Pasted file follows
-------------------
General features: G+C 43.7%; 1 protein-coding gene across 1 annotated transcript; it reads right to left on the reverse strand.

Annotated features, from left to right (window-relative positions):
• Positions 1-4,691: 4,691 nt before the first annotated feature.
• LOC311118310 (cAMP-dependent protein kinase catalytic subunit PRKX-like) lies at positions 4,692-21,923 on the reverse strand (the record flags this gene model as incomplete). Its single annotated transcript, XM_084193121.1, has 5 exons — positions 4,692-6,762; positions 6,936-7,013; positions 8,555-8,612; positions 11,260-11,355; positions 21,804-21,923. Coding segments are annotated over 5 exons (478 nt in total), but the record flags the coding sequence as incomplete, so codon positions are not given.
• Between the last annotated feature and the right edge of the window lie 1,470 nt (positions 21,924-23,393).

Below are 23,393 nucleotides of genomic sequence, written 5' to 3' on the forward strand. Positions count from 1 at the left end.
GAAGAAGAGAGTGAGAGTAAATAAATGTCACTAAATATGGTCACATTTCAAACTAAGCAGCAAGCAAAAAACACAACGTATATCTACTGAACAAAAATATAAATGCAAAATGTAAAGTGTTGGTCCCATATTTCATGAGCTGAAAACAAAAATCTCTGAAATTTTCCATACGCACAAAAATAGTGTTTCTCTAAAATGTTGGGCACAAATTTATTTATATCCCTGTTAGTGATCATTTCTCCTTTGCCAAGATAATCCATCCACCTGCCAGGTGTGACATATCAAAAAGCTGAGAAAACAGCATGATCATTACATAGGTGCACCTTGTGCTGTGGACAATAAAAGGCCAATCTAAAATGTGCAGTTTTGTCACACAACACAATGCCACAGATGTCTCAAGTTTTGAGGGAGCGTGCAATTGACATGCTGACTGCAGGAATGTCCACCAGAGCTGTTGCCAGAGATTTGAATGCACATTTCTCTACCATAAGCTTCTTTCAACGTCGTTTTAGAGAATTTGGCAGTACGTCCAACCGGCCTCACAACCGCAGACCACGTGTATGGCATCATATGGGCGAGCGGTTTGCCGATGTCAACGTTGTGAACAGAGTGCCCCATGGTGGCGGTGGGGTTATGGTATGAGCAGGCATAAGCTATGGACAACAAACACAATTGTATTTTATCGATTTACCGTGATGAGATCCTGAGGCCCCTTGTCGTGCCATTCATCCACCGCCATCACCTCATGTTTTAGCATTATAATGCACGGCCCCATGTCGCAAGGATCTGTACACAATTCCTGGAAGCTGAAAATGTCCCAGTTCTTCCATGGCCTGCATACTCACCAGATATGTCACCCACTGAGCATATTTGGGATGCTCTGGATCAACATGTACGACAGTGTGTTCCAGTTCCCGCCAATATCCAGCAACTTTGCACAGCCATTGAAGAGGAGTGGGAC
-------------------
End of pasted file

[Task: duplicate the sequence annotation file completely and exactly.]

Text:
General features: G+C 43.7%; 1 protein-coding gene across 1 annotated transcript; it reads right to left on the reverse strand.

Annotated features, from left to right (window-relative positions):
• Positions 1-4,691: 4,691 nt before the first annotated feature.
• LOC311118310 (cAMP-dependent protein kinase catalytic subunit PRKX-like) lies at positions 4,692-21,923 on the reverse strand (the record flags this gene model as incomplete). Its single annotated transcript, XM_084193121.1, has 5 exons — positions 4,692-6,762; positions 6,936-7,013; positions 8,555-8,612; positions 11,260-11,355; positions 21,804-21,923. Coding segments are annotated over 5 exons (478 nt in total), but the record flags the coding sequence as incomplete, so codon positions are not given.
• Between the last annotated feature and the right edge of the window lie 1,470 nt (positions 21,924-23,393).

Below are 23,393 nucleotides of genomic sequence, written 5' to 3' on the forward strand. Positions count from 1 at the left end.
GAAGAAGAGAGTGAGAGTAAATAAATGTCACTAAATATGGTCACATTTCAAACTAAGCAGCAAGCAAAAAACACAACGTATATCTACTGAACAAAAATATAAATGCAAAATGTAAAGTGTTGGTCCCATATTTCATGAGCTGAAAACAAAAATCTCTGAAATTTTCCATACGCACAAAAATAGTGTTTCTCTAAAATGTTGGGCACAAATTTATTTATATCCCTGTTAGTGATCATTTCTCCTTTGCCAAGATAATCCATCCACCTGCCAGGTGTGACATATCAAAAAGCTGAGAAAACAGCATGATCATTACATAGGTGCACCTTGTGCTGTGGACAATAAAAGGCCAATCTAAAATGTGCAGTTTTGTCACACAACACAATGCCACAGATGTCTCAAGTTTTGAGGGAGCGTGCAATTGACATGCTGACTGCAGGAATGTCCACCAGAGCTGTTGCCAGAGATTTGAATGCACATTTCTCTACCATAAGCTTCTTTCAACGTCGTTTTAGAGAATTTGGCAGTACGTCCAACCGGCCTCACAACCGCAGACCACGTGTATGGCATCATATGGGCGAGCGGTTTGCCGATGTCAACGTTGTGAACAGAGTGCCCCATGGTGGCGGTGGGGTTATGGTATGAGCAGGCATAAGCTATGGACAACAAACACAATTGTATTTTATCGATTTACCGTGATGAGATCCTGAGGCCCCTTGTCGTGCCATTCATCCACCGCCATCACCTCATGTTTTAGCATTATAATGCACGGCCCCATGTCGCAAGGATCTGTACACAATTCCTGGAAGCTGAAAATGTCCCAGTTCTTCCATGGCCTGCATACTCACCAGATATGTCACCCACTGAGCATATTTGGGATGCTCTGGATCAACATGTACGACAGTGTGTTCCAGTTCCCGCCAATATCCAGCAACTTTGCACAGCCATTGAAGAGGAGTGGGAC